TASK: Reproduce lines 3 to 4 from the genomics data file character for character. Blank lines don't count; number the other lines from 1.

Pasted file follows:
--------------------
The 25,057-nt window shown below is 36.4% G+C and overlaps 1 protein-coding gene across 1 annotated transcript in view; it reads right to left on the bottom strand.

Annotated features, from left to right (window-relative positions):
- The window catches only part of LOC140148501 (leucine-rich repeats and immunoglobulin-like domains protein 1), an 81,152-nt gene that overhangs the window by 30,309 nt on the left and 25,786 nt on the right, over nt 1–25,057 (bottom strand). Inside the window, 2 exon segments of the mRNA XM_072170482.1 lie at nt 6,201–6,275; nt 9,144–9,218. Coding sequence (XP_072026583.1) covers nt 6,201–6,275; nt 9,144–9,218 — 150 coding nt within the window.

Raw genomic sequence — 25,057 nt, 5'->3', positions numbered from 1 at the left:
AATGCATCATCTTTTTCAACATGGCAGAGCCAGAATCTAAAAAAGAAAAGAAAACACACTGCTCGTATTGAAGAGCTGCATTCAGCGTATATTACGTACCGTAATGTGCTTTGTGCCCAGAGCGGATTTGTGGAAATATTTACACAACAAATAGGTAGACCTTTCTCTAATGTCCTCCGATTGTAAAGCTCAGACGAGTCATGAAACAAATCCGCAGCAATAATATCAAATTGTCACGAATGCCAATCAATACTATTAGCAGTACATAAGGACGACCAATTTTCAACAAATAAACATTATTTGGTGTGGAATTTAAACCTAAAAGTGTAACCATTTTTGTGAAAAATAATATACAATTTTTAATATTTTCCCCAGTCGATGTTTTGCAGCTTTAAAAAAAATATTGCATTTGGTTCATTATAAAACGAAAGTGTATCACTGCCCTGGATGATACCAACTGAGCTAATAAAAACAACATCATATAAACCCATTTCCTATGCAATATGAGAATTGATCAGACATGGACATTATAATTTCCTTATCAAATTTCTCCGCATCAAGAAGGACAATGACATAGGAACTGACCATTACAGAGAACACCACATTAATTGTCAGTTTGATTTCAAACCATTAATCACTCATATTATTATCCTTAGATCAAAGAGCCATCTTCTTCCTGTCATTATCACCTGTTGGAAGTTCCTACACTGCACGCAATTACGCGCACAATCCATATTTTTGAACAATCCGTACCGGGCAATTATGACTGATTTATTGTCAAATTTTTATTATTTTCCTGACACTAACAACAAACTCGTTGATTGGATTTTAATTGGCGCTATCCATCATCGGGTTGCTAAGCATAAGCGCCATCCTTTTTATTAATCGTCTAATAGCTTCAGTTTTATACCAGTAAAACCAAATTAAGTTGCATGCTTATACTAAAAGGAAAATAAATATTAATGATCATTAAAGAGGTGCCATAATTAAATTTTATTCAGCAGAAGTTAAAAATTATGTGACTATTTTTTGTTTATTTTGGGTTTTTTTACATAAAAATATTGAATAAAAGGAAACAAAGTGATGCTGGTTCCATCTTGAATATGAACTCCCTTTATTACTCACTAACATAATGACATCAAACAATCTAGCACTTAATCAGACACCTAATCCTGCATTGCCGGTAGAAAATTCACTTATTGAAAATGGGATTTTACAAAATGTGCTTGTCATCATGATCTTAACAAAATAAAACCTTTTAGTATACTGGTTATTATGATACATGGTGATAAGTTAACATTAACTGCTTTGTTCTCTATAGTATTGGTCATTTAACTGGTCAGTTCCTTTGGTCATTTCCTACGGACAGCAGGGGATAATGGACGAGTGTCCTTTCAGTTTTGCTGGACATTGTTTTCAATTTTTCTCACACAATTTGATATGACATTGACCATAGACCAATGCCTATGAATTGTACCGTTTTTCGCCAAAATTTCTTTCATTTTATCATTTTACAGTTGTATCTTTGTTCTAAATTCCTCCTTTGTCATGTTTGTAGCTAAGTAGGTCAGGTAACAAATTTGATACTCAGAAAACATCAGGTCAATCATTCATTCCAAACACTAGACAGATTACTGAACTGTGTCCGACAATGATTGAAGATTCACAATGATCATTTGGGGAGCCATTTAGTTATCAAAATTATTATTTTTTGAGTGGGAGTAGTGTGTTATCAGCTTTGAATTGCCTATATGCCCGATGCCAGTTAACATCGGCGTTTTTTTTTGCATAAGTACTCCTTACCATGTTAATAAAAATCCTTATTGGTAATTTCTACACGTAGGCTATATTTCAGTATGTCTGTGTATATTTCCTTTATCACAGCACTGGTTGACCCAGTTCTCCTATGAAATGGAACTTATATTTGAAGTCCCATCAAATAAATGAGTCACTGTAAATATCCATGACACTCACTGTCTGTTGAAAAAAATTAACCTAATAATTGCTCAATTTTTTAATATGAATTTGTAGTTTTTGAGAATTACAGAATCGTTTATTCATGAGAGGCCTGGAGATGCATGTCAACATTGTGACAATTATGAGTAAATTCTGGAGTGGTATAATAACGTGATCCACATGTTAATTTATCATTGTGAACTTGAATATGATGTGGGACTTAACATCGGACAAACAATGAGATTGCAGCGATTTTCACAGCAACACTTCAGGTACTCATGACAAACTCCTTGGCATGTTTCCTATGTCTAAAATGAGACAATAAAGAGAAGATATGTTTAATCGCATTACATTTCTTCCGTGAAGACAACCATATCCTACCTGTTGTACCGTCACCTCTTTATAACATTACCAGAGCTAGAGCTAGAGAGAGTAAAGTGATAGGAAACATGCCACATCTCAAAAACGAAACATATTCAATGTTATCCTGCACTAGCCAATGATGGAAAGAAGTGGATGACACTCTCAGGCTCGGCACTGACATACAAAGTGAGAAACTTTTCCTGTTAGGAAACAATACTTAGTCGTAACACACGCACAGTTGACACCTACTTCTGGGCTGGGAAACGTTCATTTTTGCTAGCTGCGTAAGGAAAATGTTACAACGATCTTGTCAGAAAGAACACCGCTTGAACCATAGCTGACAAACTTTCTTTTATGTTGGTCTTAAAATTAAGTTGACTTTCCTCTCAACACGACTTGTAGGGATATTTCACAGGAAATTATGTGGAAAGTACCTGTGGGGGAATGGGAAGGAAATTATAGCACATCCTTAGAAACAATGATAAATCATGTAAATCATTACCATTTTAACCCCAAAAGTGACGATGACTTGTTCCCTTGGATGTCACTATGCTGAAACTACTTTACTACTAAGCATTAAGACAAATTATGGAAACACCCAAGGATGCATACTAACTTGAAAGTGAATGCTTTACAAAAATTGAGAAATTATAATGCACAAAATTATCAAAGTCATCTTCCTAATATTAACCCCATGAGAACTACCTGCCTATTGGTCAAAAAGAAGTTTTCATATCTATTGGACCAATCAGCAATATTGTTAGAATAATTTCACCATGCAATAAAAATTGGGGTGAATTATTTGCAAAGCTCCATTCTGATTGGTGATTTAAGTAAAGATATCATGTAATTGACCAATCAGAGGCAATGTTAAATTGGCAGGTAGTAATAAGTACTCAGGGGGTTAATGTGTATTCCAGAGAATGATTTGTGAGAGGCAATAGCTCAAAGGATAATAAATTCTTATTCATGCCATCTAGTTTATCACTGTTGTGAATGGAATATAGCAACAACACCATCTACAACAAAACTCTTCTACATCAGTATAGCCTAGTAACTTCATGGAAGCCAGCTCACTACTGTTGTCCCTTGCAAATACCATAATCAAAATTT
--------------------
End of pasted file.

- The window catches only part of LOC140148501 (leucine-rich repeats and immunoglobulin-like domains protein 1), an 81,152-nt gene that overhangs the window by 30,309 nt on the left and 25,786 nt on the right, over nt 1–25,057 (bottom strand). Inside the window, 2 exon segments of the mRNA XM_072170482.1 lie at nt 6,201–6,275; nt 9,144–9,218. Coding sequence (XP_072026583.1) covers nt 6,201–6,275; nt 9,144–9,218 — 150 coding nt within the window.

Raw genomic sequence — 25,057 nt, 5'->3', positions numbered from 1 at the left: